Jun 26Embracing “Mom” Means Redefining Me

Some girls know from an early age they want to be moms. They play with baby dolls, Barbie dolls, younger siblings, pretending to be moms, orchestrating the daily movements of their little charges.  And as they grow up, go to school, take jobs, travel, wherever their paths take them, they know without a shadow of a doubt that becoming a mom is something they will do.

I was not one of those girls. I spent the requisite amount of time with Barbie and baby dolls, and loved children, but never saw motherhood in my future. When I met my husband, we were both old enough that I thought “yippee, hopefully he is beyond the point of wanting children.” I was wrong.

Flash forward a few years. We’re happy newlyweds, and having been laid off from what I considered my dream job, I’ve decided to go entrepreneur and create a board game about food and chefs, Celebrity Chef! The Game.  Professionally I am exactly where I want to be. Life is great, and I am so in love with my honey that we decide to try and make a baby.

Looking at it practically, as someone who was only a few months away from the launch of her first product, we decided to start trying in late August, our calculus was it would take at least two-three months of trying before anything would happen. Then I’d be pregnant for nine months, giving me almost a year of “uninterrupted entrepreneurialness” before any baby would be on the scene. We’d figure out the rest of the game plan then.

HAH! Literally two weeks after we started trying and only three weeks before the game hit stores, I peed on a stick and everything in my life changed. Obviously we were thrilled, but this was sooner than we had planned. Turning my brain away from I’M PREGNANT and back to work was a challenge of nearly epic proportion.  Then came the morning sickness, which anyone who has been pregnant will tell you, is not confined to morning. All I knew was those months were supposed to be about me as a professional, not about me as a puker, who could barely eat or keep her eyes open, let alone get a reasonable amount of work done. Instead of having a “normal” pregnancy and gradually bonding and starting to truly feel this baby growing inside of me, I was forced to make her the priority from almost day one.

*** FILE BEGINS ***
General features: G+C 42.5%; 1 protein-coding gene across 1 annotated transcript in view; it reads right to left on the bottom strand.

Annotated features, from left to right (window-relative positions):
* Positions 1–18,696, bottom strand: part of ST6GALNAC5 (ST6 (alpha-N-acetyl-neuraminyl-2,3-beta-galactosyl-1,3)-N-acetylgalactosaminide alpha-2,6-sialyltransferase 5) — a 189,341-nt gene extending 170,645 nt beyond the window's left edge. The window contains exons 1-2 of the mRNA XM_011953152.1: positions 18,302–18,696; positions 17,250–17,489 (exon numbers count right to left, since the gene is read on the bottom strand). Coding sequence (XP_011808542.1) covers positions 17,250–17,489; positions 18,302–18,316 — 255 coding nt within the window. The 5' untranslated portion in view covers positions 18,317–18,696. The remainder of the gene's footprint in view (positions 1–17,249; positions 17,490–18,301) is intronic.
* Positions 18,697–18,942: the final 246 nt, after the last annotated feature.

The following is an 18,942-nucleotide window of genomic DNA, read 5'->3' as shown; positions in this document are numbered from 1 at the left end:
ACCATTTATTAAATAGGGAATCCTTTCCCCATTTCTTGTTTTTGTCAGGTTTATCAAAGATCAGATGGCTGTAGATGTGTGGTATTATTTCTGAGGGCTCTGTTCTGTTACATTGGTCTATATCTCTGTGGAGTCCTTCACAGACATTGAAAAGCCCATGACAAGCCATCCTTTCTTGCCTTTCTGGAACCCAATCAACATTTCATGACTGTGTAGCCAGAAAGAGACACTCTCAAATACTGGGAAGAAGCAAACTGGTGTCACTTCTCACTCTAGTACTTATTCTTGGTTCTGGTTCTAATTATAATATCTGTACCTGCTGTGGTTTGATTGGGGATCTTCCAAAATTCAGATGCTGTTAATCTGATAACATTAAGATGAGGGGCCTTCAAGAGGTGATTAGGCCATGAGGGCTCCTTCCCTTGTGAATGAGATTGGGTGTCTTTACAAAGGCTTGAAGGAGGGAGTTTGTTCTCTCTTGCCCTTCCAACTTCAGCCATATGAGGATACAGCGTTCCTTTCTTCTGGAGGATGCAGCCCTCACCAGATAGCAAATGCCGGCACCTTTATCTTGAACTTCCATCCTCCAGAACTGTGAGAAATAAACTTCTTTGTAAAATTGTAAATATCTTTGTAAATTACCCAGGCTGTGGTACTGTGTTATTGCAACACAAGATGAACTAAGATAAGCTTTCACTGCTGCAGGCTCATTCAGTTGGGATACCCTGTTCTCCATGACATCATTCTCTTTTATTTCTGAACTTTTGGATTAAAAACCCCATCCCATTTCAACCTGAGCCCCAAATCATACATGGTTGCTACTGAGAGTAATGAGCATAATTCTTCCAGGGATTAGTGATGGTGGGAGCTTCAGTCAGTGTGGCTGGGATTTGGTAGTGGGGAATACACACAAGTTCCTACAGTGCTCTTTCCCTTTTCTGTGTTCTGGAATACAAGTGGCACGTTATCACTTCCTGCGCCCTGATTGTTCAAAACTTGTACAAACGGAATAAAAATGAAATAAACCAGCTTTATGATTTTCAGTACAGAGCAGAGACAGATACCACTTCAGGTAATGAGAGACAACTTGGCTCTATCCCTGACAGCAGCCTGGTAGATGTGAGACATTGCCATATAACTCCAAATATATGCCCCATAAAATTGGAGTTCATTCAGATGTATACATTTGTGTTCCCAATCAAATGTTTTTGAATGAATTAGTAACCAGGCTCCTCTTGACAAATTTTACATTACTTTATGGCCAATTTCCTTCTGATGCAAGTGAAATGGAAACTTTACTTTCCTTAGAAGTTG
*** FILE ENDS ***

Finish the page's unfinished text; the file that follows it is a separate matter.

I did eventually feel better and find some balance, but was learning that once you start down that path to “mom,” everything else rearranges to accommodate. Eight weeks before her due date, I developed severe preeclampsia and Sara arrived via emergency C-section. And as everyone tells you, every aspect of your life DOES indeed change.

She was (is!) magical. But even in those early weeks, I knew I didn’t want to be a stay at home mom. As an entrepreneur, I never even had a true maternity leave and when my work hours ramped back up, and Sara spent more and more time with a sitter, I realized what a truly lucky position I was in. I had the best of both worlds. There was rarely a rush out the door in the mornings, and I could enjoy my coffee while Sara had her breakfast, then retreat to my home office for a few hours of work. When she was ready for lunch, I could take a break and sit with her while she ate, and when she had play dates at the house, I could join them for a bit, and get to know her “baby posse.”

That said, I certainly was not working as many hours as before, and my business reflected that. Combined with the recession, this was not good news. After two years of trying to make the game a hit, I wasn’t generating enough income, and decided to try to sell the company and move on to something else.

There is nothing like a job search to generate some introspection about who we are, what we want and what we find important. I had always been ambitious, and genuinely liked working, but the thought of leaving the house every day and going to an office suddenly now seemed unbearable. Even though I didn’t want to stay home, I also didn’t want to give up the precious time I spent with Sara throughout the day.

It took a surprisingly little amount of soul searching to make peace with this new reality; if I wanted to keep the current arrangement of working from home, my options were more limited in terms of advancement.

There isn’t a single thread of me that wants to get back on the traditional corporate ladder of success.  While I struggle with the work/home balance while working AT HOME, and with the feeling that my “mom and wife duties” don’t have as much value as those in the work environment (that’s a story that I’ll save for another day!), I know that the answer is to find a way to feel that what I do professionally and what I do at home contribute to a whole.  It means redefining success and career satisfaction. And that’s why I started Lunch With Sara. I know there are many moms who have made a similar choice, and who struggle with the same issues.

As I sit here and type, I can’t say that I have it all figured out. But every few minutes I can hear Sara laughing  downstairs, and I know I wouldn’t have it any other way.